3 lessons we learnt about marketing in emerging economies
June 1, 2018 / Marketing / Greg Atkinson
When you have a great product, it just sort of sells itself. Doesn’t it? Doesn’t it? Well…no. In fact, not at all. Regardless of the quality of your product, a considered and consistent marketing plan is always necessary to help the product make its way out there. And part of the plan is knowing the markets you’re operating in. As we discovered quite early on while launching our freelancing app Kalido, marketing in developing economies presents very different challenges to marketing in developed ones. Here are the most important lessons we learnt while launching in South Africa and India.
1. Wi-Fi isn’t everywhere, and a few megs of data matter. A lot.
In Kalido’s early days, it was mostly being raised by a team of U.S.-based developers. And though the team lavished all their love, care, and technical expertise on the app, it somehow wasn’t getting the traction it needed. We weren’t sure why we weren’t getting the downloads we expected, until we moved our design and development to South Africa, and launched in India. The problem was immediately obvious to our local developers — our app was simply too big. A 35MB app was costing too much data for the average Android consumer (iOS users appear to be much less concerned with app size). Unlimited Wi-Fi access and superfast fibre are just not as common in developing countries, which is general knowledge, but something we still hadn’t truly understood the implications of. However, there appears to be a sweet spot to app size (between 10MB and 20MB) which makes you both small enough to download, and big enough to keep on the phone (instead of falling victim to the download/discard/repeat cycle that limited phone capacity often forces on users).
Our solution: We shrunk Kalido for Android to 16MB, to help ease the data burden on our users. This doubled our downloads in just a few weeks. What was equally important for us is the fact that a smaller app meant we could reach users from less privileged economic backgrounds, who were much more conscious of every penny spent on data. As a company, social and economic inclusion are two of our core values, so anything we can do to help more entrepreneurs, no matter how small their mobile data budget, the happier we are.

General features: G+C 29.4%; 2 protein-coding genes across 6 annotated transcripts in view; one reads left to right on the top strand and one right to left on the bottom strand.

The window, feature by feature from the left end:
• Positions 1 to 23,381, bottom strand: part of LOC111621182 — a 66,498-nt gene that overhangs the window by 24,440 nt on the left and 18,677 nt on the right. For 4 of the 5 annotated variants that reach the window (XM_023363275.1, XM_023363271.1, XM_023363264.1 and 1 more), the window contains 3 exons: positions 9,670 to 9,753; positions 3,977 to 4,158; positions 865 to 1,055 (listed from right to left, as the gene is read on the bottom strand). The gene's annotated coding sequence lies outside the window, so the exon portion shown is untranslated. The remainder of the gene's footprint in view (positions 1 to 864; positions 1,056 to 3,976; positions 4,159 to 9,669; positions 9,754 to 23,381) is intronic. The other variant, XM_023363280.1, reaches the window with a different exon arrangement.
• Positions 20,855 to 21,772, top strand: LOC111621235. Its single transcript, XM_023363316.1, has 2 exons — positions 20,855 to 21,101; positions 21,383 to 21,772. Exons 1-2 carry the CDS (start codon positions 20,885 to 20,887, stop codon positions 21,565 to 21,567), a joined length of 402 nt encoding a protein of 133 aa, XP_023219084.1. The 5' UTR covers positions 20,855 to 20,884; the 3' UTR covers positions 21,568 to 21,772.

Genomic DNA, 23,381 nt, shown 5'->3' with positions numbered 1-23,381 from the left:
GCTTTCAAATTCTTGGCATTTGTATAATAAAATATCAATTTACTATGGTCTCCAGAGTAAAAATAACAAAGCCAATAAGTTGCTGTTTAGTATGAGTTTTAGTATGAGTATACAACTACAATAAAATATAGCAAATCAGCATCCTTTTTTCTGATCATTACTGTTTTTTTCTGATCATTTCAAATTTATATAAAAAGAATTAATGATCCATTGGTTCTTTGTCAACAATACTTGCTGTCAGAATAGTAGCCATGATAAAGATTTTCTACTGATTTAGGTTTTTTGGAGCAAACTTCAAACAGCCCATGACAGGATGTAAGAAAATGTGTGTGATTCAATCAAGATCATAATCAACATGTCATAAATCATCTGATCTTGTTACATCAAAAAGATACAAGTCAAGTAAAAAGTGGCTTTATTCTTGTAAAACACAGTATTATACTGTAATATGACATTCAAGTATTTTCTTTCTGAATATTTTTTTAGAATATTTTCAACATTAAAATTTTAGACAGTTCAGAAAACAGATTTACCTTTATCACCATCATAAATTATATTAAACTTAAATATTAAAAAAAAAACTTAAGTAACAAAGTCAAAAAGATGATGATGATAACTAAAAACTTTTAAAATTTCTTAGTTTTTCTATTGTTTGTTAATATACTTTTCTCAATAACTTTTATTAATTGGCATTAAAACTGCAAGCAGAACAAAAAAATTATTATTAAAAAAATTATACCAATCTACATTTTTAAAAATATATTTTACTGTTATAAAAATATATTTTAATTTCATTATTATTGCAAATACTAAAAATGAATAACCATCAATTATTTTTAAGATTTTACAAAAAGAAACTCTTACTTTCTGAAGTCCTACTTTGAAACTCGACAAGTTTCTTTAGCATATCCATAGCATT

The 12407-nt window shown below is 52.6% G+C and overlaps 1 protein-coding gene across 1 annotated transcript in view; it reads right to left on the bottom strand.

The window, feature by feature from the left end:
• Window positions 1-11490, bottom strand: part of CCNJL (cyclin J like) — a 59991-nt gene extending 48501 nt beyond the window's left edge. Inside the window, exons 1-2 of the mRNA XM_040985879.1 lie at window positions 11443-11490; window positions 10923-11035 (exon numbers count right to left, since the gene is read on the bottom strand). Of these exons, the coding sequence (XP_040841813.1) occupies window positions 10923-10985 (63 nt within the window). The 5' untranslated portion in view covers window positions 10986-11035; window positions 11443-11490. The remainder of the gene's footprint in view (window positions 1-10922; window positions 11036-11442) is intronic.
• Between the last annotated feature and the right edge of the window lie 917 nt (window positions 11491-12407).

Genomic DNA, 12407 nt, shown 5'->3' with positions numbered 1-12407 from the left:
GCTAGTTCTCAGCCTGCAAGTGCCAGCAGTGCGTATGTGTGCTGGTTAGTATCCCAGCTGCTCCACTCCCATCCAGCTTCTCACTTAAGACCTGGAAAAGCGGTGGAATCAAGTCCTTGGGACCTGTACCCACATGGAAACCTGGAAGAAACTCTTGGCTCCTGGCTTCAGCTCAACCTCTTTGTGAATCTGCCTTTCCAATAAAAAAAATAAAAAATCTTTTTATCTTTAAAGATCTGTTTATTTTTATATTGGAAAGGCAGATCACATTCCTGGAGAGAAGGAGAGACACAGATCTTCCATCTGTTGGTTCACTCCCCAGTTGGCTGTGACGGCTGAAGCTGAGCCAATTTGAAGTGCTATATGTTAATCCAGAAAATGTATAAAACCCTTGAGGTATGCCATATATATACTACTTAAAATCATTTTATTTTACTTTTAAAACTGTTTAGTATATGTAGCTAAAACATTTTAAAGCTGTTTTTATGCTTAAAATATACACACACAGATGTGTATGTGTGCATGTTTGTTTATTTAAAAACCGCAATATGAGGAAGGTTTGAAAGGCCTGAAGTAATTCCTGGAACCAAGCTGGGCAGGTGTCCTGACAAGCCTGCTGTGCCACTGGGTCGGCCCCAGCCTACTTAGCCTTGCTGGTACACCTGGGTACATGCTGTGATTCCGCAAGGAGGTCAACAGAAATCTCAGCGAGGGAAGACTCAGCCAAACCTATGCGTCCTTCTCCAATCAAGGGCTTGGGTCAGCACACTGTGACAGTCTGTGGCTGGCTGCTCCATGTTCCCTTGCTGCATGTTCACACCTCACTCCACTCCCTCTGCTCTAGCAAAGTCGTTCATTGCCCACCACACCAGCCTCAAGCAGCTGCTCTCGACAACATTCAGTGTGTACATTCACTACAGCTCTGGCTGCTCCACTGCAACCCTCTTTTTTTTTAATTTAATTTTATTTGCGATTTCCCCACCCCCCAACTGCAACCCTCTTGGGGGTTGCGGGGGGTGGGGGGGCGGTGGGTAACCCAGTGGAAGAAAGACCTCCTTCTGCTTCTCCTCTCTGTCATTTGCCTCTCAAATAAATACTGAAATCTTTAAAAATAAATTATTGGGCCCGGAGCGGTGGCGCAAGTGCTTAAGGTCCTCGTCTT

2. English is a difficult language, so anything you can do to help helps.
Anyone who’s ever paused when deciding between ‘principal’ and ‘principle’, or when to use the capricious semicolon, will agree that English is a quirky, difficult language. And when less than 10% of the population speaks English as a first language, the difficulties of an app that relies heavily on written English is apparent. At Kalido, we had to rely on English to begin with, because the technologies we initially depended on to make our matches happen could only understand English, though we hope to move beyond this limitation at some point.
Our solution: We created suggestion bubbles with common terms to help our users find their matches. The user just has to recognise the word ‘entrepreneur’ and tap to select it, instead of producing the correct spelling. Second, our developers worked a great deal of algorithmic and machine learning magic to improve our natural language matching, which means the system will recognise that a user’s goal of ‘someone to fix my house’ probably needs a building contractor. And finally, we trained Kalido to just ignore a lot of distracting data (including semicolons).
3. People who can’t pay can barter
Someone who’s living on the breadline can’t afford many of the services more affluent people take for granted, like calling a professional electrician in if the lights won’t work. Instead, you might rely on makeshift solutions, or try to DIY it. But what if you could exchange your skills (say you make a mean curry) for the services that you need? We wanted ‘freelance’ to include everyone: from graphic designers, photographers, and other professionals which are traditionally associated with the phrase, to more informal service providers, like a neighbour who’ll gladly check your wiring in exchange for a bowl of your famous curry.
Our solution: Kalido helps users exchange services by matching them on goals. Users can add any goal (as long as it’s legal), which means they aren’t restricted to the traditional white-collar freelance services. We also don’t make price the most important part of a match. That was done deliberately, so that matches will reach out and get a sense of each other as people first, instead of choosing to work with someone based solely on what they charge for a service. We always want our users to connect with the best person, not the cheapest person. We also let users text and call Kalido contacts for free, so they can agree to a service and price amongst themselves (like checking the wiring in exchange for a tasty lunch). The combination of diverse goals, support for direct contact and payment between our users, and no need to pay Kalido for every single transaction ensures the widest exchange of services possible. So, we’re really proud of the fact that our little app can provide opportunities for even the most informal of sectors, something that some of the stuffier platforms out there struggle to do.
Since our initial launch in South Africa and India, we’ve also expanded into the U.S. and Hong Kong. So, look out for future posts on what we’ve been getting up to there. And if you haven’t already, find us on your favourite app store.